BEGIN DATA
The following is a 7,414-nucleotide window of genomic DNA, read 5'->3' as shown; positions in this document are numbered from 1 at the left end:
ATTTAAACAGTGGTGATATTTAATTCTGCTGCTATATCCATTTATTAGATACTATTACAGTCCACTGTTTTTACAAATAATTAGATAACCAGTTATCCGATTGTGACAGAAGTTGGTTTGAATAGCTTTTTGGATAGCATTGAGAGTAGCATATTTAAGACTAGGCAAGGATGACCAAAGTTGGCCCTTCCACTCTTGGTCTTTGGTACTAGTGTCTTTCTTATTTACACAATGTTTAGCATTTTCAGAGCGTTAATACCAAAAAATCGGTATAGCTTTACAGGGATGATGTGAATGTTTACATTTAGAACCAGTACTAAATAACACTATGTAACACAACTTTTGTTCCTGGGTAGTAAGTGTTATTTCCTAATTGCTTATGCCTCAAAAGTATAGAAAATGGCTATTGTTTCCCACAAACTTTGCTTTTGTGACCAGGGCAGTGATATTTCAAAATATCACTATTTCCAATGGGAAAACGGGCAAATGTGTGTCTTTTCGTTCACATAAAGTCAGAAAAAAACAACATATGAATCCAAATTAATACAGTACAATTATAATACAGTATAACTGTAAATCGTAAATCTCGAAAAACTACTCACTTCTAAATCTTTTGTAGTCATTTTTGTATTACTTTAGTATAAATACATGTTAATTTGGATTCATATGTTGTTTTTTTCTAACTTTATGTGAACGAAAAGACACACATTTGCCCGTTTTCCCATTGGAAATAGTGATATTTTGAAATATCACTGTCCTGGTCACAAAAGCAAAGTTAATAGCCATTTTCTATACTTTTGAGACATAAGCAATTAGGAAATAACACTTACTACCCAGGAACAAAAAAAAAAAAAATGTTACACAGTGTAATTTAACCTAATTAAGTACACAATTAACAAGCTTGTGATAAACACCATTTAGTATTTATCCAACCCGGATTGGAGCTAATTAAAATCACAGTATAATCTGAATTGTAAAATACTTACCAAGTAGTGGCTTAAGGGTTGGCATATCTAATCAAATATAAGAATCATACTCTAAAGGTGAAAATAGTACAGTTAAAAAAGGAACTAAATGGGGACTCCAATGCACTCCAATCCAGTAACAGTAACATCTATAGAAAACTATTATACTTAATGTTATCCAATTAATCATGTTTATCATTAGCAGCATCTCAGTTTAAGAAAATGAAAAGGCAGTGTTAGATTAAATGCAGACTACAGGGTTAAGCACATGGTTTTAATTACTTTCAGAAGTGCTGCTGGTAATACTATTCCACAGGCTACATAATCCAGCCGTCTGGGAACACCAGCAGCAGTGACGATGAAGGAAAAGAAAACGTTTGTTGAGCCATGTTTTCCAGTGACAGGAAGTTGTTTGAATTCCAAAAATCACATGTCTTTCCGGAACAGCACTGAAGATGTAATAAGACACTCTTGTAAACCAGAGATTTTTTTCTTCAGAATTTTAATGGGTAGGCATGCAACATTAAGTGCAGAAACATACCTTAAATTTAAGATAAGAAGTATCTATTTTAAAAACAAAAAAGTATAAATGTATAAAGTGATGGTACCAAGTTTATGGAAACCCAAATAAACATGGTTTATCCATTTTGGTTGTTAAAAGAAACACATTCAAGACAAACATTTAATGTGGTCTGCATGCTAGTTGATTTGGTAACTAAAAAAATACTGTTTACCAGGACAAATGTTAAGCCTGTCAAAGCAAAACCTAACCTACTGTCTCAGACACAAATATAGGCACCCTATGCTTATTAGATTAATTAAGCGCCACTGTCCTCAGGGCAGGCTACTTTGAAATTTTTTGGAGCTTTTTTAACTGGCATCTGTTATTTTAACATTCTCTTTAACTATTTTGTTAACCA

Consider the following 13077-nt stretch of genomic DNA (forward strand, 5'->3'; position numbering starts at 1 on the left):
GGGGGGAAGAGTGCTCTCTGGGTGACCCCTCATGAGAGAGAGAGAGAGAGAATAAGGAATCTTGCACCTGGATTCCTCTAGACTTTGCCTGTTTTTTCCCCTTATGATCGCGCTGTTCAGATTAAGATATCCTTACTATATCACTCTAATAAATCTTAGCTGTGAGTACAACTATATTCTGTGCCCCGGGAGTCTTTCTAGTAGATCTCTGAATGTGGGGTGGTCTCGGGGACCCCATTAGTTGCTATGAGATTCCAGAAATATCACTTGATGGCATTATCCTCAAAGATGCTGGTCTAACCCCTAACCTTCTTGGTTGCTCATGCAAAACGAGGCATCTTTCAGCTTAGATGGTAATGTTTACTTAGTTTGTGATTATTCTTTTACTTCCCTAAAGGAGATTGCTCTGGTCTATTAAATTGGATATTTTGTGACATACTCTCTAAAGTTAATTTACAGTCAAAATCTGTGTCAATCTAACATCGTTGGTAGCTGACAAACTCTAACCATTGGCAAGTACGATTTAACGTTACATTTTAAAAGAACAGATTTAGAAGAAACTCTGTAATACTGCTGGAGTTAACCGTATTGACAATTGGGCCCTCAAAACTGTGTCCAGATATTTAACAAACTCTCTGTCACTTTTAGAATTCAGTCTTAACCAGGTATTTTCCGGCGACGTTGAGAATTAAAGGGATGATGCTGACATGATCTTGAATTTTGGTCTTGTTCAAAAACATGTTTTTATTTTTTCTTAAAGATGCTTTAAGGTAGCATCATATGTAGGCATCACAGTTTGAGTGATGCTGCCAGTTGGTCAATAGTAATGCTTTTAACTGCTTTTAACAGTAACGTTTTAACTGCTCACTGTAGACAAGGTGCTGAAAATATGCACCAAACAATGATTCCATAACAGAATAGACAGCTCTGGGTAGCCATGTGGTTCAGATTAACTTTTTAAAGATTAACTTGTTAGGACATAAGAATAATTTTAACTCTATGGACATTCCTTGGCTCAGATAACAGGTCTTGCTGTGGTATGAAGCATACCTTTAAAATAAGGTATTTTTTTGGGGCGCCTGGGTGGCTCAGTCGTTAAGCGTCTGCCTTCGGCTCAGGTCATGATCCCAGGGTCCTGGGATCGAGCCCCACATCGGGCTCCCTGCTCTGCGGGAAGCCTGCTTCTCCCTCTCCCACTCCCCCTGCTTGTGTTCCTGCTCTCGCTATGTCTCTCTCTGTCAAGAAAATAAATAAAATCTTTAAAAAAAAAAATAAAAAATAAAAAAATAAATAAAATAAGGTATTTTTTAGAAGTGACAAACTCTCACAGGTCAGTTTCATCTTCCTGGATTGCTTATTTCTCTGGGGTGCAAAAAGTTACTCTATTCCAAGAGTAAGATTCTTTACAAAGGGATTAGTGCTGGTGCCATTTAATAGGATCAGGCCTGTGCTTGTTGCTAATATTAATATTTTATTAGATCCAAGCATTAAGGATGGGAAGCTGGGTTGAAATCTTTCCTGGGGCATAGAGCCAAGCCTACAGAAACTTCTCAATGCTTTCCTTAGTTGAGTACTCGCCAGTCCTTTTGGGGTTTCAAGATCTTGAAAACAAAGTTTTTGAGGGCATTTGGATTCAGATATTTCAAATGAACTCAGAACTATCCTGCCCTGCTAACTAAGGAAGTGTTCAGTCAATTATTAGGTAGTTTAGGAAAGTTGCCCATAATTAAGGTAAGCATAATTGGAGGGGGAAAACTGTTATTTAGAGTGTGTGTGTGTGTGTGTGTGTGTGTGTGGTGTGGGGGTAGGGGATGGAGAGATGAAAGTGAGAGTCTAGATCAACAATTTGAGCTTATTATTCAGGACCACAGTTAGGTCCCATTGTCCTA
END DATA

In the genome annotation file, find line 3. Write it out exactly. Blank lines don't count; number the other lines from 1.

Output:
Consider the following 13077-nt stretch of genomic DNA (forward strand, 5'->3'; position numbering starts at 1 on the left):